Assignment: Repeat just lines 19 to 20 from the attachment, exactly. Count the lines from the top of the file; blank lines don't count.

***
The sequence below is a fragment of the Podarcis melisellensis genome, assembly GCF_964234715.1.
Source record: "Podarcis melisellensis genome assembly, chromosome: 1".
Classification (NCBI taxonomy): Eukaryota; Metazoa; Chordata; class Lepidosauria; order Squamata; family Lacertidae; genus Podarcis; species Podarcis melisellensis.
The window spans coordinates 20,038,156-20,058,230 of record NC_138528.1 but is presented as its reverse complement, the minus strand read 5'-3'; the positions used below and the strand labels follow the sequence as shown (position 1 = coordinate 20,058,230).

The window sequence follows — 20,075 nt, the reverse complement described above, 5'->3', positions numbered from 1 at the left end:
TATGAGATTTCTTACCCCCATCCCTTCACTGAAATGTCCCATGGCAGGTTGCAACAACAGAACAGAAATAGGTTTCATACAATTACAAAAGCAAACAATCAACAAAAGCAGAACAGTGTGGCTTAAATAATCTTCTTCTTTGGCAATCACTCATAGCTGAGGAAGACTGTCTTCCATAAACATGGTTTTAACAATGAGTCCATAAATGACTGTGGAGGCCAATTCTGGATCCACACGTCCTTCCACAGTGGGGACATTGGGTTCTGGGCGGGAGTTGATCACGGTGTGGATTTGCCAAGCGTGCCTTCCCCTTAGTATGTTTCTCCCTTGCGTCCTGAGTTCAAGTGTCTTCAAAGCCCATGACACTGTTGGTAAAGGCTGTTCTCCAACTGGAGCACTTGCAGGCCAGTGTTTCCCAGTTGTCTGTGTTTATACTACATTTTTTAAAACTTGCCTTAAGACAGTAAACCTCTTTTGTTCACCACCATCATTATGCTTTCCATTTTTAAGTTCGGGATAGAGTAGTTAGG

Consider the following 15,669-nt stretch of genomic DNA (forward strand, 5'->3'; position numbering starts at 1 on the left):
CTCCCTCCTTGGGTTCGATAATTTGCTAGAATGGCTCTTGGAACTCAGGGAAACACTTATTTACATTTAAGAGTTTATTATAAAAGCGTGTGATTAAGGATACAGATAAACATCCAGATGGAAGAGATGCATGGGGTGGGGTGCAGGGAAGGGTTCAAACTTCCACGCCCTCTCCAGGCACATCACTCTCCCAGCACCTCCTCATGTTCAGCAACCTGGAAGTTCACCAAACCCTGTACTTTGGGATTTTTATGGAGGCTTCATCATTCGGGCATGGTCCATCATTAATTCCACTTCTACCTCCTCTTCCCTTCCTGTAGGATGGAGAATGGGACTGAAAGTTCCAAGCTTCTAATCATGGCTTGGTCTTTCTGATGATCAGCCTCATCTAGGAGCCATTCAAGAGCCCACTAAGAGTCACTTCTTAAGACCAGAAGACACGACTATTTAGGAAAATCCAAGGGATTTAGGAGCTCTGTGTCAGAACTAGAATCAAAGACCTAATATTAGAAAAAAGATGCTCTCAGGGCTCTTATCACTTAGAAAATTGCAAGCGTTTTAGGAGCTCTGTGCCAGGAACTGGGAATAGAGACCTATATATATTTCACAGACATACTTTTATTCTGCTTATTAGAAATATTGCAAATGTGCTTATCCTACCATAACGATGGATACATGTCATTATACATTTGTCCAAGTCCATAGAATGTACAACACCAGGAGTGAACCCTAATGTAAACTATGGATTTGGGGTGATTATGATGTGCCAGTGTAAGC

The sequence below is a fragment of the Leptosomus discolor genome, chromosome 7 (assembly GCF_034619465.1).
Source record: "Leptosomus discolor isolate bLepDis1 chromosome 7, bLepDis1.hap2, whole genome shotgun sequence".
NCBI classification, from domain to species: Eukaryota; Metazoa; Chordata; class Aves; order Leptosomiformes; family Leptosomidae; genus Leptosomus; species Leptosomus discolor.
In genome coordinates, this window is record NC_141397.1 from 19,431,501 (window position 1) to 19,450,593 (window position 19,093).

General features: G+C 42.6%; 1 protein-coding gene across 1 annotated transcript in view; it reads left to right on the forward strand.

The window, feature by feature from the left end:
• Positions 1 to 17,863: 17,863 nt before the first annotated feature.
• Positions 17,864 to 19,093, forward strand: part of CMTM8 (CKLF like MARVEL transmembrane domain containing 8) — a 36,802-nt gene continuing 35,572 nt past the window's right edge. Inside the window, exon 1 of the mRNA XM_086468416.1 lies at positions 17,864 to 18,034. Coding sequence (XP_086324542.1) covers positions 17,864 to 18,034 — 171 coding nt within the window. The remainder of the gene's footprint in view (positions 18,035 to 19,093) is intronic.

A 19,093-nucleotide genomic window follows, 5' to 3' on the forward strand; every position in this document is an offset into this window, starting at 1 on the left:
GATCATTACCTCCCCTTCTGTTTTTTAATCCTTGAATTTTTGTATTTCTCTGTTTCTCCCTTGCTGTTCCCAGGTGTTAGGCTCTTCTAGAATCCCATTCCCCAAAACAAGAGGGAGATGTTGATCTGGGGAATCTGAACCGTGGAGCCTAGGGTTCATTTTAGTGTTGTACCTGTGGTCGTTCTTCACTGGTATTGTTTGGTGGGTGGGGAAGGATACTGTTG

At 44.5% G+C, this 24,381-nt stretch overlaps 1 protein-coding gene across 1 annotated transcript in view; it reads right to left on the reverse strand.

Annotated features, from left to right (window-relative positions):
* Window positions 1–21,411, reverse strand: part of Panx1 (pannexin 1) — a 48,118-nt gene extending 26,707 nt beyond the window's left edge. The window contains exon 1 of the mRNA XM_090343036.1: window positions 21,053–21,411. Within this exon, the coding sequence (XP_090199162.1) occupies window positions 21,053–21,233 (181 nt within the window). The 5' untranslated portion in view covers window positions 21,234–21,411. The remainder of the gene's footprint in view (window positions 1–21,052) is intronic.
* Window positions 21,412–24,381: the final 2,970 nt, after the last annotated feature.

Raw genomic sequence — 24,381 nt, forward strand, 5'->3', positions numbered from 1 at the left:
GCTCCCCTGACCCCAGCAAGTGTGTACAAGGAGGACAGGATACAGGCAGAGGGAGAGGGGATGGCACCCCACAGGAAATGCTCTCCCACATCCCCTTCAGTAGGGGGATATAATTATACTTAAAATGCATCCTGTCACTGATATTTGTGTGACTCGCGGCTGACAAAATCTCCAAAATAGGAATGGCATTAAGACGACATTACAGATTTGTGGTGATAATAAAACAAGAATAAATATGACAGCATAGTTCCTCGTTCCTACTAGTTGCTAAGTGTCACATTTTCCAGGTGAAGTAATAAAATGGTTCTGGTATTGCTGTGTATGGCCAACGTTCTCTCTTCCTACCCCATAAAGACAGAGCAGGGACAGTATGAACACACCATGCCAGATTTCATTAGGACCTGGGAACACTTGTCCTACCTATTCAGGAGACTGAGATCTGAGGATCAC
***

At 44.5% G+C, this 24,381-nt stretch overlaps 1 protein-coding gene across 1 annotated transcript in view; it reads right to left on the reverse strand.

Annotated features, from left to right (window-relative positions):